Not that we are deliberately trying to distract you from your work but stumbling across this new site… somehow… we also thought it was one to share.

If you’ve trawled through your social feeds, devoured everything the Daily Mail side bar has to offer, but are still in need of some distraction, the useless web could be the best next internet pit stop for you. Contrary to its namesake, the useless web is useful if you’ve reached peak boredom levels and have a lot of time to kill.

The way it works is super simple, head to the website, click on the big “please” button and you’ll be directed to a separate obscure website that you most likely will never have previously come across, and certainly never would have needed to. Alan Partridge just rocking out, a seemingly never-ending creation of circles to reveal a cute picture beneath, or a shining mango – yes, literally just a mango surrounded by sun rays.

It definitely doesn’t offer a cutting edge user experience (you cannot skip from one site to another but have to go back to the original page to be re-directed), but it does deliver on what it sets out to do – helping you discover the wonderful and bizarre pages of the internet.

It looks like sunshine won’t be the only thing motivating us to head outside this summer, but you’ll still be glued to your screens.

Two years ago, we were hit with Pokémon Go fever and we’ve since seen a few reincarnations (such as Wizards Unite), but it looks like this latest release is set to be the real winner – and for any Minecraft fans out there it will certainly be up your street!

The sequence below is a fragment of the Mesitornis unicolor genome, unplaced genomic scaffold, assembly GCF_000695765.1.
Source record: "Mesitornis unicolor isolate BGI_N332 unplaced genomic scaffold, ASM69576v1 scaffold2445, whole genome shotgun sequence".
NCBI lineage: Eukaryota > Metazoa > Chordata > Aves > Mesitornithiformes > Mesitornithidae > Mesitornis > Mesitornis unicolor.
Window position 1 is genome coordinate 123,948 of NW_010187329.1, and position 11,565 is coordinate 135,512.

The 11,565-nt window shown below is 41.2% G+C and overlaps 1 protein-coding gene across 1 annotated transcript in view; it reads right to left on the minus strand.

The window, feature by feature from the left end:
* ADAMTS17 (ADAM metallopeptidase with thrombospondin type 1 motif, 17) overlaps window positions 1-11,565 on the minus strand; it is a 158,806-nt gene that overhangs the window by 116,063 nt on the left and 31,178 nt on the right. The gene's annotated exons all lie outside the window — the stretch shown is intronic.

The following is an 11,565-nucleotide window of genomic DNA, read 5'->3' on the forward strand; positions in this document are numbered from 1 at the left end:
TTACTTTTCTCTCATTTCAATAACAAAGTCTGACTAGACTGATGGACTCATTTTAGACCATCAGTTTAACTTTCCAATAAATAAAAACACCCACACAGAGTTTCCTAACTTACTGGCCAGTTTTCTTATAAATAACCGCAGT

Minecraft Earth, the augmented reality version of the beloved game is coming soon. So, what makes this any different? Well, whilst having many of the well-known and loved features of the original Minecraft game, this augmented reality version also promises to be much more technologically advanced than its older counterpart, Pokémon Go. Build 3D holograms and walk through your creations, battle enemies “in virtual playgrounds” and really just let your creativity flow in this semi-virtual/ real world.

The exact release date is not yet confirmed but when it does drop, we certainly think it could be worth heading out, come rain or shine.

The alleged threat of robots taking away human jobs is a topic that has been covered many, many times, by countless PR people, media outlets and academics. Nobody is safe from being replaced, according to the critics of artificial intelligence (AI) that are concerned it will lead to job losses. But what about artists? Surely, the creative genius of the next Banksy, Dali or Hockney must be safe?

Not anymore, apparently. An algorithm, dubbed PaintBot, that learns to mimic the unique styles and brushstrokes of any artist, has now been developed. To make matters worse, it takes only 6 hours for it to learn the artist’s style and five minutes to create a piece of artwork. And that’s just the start – eventually the AI will exceed the capability of a human.

Time will tell if AI is accepted as an artist. We’ll likely see initial, first-to-market artwork created by AI selling at a high price, but then plateau when the marketplace becomes saturated. I suspect we’ll also see certain forward-thinking artists embrace PaintBot technology, fusing their own style with AI to create something never seen before.